Student-edited law journals have been something of an anomaly in scholarly journal publishing. In other disciplines, the editor of a journal is typically an expert in the field, as are the peer-reviewers who scrutinize and recommend articles for publication. According to the 2012 STM (Scientific, Technical, and Medical) Report (sec. 2.9) on scholarly journal publishing, the peer-review process is typically blind (reviewer identity is hidden) or double-blind (reviewer and author identity are hidden), with open peer review (no secrets) being less common. In contrast, student-edited law journals have traditionally used known, non-expert students to evaluate and select articles for publication, often without faculty input. The disciplines do have their differences.
In this predominantly student-edited state, law journal scholarship has managed to flourish, growing from a single inward-looking student journal in 1875 to nearly 1,000 U.S. law journals indexed on Washington & Lee University School of Law’s website as of 2012. More than that, these journals have groomed over a century of lawyers, judges, professors, legislators, and policymakers, and at least one U.S. president, who have had the benefit of that experience. It’s a good thing for law students.
So how did we get here? For those just stepping up to the plate as law journal editors, a little context is important. Standing on the admittedly narrow shoulders of two law professors, Swygert and Bruce, who wrote an excellent historical piece about law journal publishing, I offer this brief retelling. A full reading of their article is well worth your time. Also, for further exploration, check out this Short Bibliography from the Charlotte School of Law on the history of American legal publishing.
Early commercial law journals
Beginning in 1808, several legal periodicals were commercially published in America before the earliest incarnations of the student-edited law journal appeared. According to Swygert and Bruce, the conceptual predecessors of the student-edited law journal included academic “lead articles,” a format that most closely resembles the lengthy, intellectually solid articles currently found in law journals. These periodicals, along with the more informative commercially published professional journals, set the stage for student-edited law journals “by developing formats for legal writing, by demonstrating that legal periodicals could be useful to the profession, and by creating a widespread audience for articles combining scholarly insights with a professional focus.”
The first student-edited law journal
Swygert and Bruce credit the Albany Law School Journal—published and perished in a single academic year, circa 1875—as being the first student-edited law journal. Conceived by law students, the journal published brief articles, including a discussion of study methods, and reported on moot court results and law school clubs. Not quite the faculty-generated legal scholarship that swells PDF files today. For that reason a reference librarian who was able to lay hands on the last surviving copy of the journal, hanging behind glass in the Albany Law Review office, characterizes it more as a “modern student newspaper than . . . an academic law review.” Nonetheless, the journal was celebrated by the commercially published, practitioner-oriented, and unaffiliated Albany Law Journal as “ ‘encouraging an endeavor among law students toward a higher legal education.’ ”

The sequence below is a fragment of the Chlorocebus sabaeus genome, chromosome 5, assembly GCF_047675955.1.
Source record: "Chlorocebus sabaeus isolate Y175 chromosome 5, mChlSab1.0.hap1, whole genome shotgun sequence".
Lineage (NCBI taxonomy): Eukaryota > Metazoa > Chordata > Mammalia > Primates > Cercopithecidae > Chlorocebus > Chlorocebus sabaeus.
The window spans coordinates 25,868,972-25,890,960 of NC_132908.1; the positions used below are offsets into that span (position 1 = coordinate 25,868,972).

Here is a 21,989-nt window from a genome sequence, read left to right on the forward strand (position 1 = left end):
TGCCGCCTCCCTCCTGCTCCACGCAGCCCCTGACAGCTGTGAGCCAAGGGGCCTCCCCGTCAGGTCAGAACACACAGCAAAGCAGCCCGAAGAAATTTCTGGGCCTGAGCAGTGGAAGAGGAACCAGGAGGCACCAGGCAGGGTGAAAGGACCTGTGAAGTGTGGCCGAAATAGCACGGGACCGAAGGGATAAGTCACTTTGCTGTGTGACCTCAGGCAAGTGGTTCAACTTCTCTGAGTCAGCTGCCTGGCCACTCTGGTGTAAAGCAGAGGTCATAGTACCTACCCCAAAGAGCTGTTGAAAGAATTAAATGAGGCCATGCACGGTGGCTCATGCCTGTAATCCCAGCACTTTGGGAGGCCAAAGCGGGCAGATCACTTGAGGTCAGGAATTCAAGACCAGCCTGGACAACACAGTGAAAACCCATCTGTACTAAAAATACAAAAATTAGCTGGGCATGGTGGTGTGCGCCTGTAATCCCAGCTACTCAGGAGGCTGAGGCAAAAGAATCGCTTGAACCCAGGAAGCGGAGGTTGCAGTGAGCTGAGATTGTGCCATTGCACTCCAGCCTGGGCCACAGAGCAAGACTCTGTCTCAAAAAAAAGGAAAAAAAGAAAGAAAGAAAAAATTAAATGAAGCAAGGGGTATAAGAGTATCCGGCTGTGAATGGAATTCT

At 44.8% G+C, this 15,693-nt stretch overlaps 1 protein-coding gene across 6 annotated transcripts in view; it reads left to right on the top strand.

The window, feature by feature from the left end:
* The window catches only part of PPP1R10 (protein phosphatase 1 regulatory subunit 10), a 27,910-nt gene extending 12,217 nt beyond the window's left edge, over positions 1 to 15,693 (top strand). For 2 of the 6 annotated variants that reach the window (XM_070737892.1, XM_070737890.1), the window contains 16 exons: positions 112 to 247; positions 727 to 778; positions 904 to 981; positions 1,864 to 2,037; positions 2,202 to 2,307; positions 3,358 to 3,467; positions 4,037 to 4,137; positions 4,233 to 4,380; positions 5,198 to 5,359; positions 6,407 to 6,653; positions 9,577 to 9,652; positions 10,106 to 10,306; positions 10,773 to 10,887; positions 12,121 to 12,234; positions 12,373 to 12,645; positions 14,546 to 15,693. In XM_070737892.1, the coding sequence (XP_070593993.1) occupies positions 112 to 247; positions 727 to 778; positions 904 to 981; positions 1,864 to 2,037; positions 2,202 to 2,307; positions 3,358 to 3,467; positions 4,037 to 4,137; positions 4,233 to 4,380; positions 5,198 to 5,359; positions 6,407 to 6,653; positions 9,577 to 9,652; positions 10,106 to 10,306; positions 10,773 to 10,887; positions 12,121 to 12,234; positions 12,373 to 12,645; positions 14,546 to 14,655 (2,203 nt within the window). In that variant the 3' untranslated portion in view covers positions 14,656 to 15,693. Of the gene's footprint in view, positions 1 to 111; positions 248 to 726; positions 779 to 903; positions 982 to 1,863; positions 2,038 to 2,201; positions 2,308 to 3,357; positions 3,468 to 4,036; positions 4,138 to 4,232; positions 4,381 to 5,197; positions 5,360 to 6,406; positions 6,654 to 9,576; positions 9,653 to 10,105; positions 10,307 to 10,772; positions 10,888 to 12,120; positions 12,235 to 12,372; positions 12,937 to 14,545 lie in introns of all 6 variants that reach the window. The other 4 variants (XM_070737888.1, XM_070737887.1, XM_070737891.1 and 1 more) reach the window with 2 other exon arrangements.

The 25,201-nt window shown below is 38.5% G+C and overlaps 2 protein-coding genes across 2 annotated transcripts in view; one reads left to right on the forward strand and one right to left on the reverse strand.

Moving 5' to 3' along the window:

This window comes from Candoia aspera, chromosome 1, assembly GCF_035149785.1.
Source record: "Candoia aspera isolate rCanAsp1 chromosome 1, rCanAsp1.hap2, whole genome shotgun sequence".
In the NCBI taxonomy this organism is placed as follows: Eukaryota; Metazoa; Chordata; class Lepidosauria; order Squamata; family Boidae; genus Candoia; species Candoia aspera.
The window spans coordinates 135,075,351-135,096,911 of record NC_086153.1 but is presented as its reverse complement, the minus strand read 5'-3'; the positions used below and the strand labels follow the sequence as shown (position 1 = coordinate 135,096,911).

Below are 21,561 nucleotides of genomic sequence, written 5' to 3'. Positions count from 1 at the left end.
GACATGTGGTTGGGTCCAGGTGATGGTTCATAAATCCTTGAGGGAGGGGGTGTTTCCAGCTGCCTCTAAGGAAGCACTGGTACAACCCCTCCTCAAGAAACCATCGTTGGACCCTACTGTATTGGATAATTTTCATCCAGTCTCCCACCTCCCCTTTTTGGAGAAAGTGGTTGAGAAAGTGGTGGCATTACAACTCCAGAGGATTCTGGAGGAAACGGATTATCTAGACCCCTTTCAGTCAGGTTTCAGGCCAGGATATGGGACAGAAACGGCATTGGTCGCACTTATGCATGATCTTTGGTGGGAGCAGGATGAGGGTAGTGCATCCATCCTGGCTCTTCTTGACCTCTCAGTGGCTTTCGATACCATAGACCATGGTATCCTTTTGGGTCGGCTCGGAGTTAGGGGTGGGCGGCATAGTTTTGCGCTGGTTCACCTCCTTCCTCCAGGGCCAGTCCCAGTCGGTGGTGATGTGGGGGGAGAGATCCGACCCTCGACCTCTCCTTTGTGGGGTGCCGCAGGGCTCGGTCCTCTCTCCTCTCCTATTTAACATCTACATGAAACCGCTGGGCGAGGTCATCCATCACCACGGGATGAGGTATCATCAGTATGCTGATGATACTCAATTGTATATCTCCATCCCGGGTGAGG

The weekly Columbia Jurist
If the Albany Law School Journal was the first student-edited law journal, then the second was the Columbia Jurist, started by law students at Columbia Law School in 1885. Six law students determined that if other disciplines within Columbia College were producing their own journals, so too would the law school, as stated in the introduction to volume 1, number 1 (p. 2) of the Jurist. In addition to reporting on law school news and reproducing lecture notes in its weekly installments, the journal also contained notes on recent cases and essays by one of the law school’s professors.
By volume 2, part 1, of the Jurist (p. 1), the journal expanded its scope to include the interests of law students and legal practitioners across the United States, and contributions were sought from students and graduates of the law school. While in volume 3, number 1 (p. 25), solicitations were also extended to “friends” of the school, by number 18 (p. 213) there was a marked but familiar change: contributions were solicited from those “interested in the work of teaching and studying law.” That was the last issue ever published (January 1887). Apparently, the journal’s grueling weekly publication schedule is the reason the Jurist ceased.
Before its sudden death, the Jurist managed to rankle the editorial pages of the commercially published Albany Law Journal and American Law Review and to capture the attention of Harvard law students, who would start a journal of their own.